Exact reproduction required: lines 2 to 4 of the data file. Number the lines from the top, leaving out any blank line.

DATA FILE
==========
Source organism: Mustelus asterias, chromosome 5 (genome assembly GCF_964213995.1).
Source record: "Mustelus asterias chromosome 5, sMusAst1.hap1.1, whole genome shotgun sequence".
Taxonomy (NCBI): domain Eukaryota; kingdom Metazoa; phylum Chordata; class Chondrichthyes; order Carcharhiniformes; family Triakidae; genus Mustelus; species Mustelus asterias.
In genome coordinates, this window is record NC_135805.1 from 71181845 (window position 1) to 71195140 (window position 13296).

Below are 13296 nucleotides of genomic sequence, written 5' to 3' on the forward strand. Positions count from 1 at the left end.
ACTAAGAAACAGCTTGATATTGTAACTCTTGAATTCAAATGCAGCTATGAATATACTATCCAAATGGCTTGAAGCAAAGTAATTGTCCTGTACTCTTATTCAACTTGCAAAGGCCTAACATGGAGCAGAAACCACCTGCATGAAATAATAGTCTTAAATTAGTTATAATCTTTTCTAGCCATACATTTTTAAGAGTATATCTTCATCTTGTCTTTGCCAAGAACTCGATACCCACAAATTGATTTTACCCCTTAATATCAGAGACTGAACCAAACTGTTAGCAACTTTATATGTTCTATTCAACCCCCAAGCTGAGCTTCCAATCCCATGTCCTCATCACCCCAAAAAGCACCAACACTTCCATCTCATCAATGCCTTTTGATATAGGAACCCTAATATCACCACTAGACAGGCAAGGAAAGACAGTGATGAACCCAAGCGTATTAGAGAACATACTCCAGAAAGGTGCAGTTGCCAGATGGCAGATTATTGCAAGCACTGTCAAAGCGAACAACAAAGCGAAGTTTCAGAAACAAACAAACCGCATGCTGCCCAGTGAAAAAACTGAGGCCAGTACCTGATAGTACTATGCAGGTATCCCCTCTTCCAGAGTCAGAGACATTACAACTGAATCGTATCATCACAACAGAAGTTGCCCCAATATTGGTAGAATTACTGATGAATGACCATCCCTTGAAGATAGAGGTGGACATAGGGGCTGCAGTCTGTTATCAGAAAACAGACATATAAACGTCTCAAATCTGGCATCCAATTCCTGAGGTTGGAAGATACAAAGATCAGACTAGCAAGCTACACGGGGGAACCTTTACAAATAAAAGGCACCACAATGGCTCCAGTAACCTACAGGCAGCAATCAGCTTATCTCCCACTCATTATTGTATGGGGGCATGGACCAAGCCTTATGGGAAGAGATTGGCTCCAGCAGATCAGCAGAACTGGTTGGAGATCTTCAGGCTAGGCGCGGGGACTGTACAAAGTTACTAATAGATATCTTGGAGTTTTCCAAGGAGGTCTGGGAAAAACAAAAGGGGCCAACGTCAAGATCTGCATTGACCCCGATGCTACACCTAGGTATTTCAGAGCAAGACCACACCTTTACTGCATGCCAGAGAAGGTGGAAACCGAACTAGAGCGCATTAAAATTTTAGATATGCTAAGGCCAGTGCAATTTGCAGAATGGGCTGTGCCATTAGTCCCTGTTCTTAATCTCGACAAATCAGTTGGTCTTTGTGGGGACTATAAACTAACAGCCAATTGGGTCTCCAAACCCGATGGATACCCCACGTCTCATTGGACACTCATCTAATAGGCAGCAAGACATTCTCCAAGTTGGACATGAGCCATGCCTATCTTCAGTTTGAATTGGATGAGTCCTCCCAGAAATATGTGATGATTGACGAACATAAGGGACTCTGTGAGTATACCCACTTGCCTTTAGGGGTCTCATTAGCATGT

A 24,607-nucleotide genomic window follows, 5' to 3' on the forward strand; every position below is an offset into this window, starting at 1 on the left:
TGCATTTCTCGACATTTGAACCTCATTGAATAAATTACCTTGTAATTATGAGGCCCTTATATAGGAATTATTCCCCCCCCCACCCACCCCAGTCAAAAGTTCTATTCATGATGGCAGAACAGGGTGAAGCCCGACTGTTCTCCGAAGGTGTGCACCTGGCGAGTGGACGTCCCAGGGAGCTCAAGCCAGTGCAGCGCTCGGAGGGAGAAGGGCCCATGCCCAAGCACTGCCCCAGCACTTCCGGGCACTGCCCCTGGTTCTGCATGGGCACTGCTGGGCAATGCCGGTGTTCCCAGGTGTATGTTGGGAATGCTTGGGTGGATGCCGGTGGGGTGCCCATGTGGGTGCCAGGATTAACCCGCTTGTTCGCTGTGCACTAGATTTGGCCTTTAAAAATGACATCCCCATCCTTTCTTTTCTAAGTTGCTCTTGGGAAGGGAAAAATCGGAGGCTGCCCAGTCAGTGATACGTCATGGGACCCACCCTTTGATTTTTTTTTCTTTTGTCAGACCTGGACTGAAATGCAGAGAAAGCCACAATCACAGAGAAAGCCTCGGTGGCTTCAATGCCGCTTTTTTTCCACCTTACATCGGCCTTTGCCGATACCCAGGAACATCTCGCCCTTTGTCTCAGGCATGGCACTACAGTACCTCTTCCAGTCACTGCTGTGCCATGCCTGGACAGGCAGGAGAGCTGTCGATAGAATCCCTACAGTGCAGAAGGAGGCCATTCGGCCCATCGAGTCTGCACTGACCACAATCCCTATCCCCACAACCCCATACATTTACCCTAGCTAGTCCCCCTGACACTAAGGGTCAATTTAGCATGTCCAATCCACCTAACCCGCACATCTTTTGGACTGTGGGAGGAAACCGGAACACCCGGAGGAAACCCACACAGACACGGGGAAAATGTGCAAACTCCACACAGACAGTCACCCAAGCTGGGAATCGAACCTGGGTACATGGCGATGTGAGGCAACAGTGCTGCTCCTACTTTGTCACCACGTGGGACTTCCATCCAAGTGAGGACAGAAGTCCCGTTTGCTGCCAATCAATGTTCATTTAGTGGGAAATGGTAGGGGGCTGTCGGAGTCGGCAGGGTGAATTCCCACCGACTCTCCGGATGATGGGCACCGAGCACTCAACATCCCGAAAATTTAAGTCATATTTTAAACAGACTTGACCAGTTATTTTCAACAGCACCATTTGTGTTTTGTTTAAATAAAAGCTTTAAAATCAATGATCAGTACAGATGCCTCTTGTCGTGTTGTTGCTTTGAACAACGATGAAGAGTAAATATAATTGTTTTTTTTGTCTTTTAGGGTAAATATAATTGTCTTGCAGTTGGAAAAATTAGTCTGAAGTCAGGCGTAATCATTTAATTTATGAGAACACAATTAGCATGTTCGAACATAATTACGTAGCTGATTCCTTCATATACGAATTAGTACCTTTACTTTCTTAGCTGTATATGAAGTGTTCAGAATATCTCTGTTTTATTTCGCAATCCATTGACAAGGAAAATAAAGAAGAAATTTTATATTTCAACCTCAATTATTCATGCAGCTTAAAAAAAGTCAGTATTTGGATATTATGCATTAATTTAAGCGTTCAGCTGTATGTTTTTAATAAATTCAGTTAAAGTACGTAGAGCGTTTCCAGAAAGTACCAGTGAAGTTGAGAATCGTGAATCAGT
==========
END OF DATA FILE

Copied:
Source record: "Mustelus asterias chromosome 5, sMusAst1.hap1.1, whole genome shotgun sequence".
Taxonomy (NCBI): domain Eukaryota; kingdom Metazoa; phylum Chordata; class Chondrichthyes; order Carcharhiniformes; family Triakidae; genus Mustelus; species Mustelus asterias.
In genome coordinates, this window is record NC_135805.1 from 71181845 (window position 1) to 71195140 (window position 13296).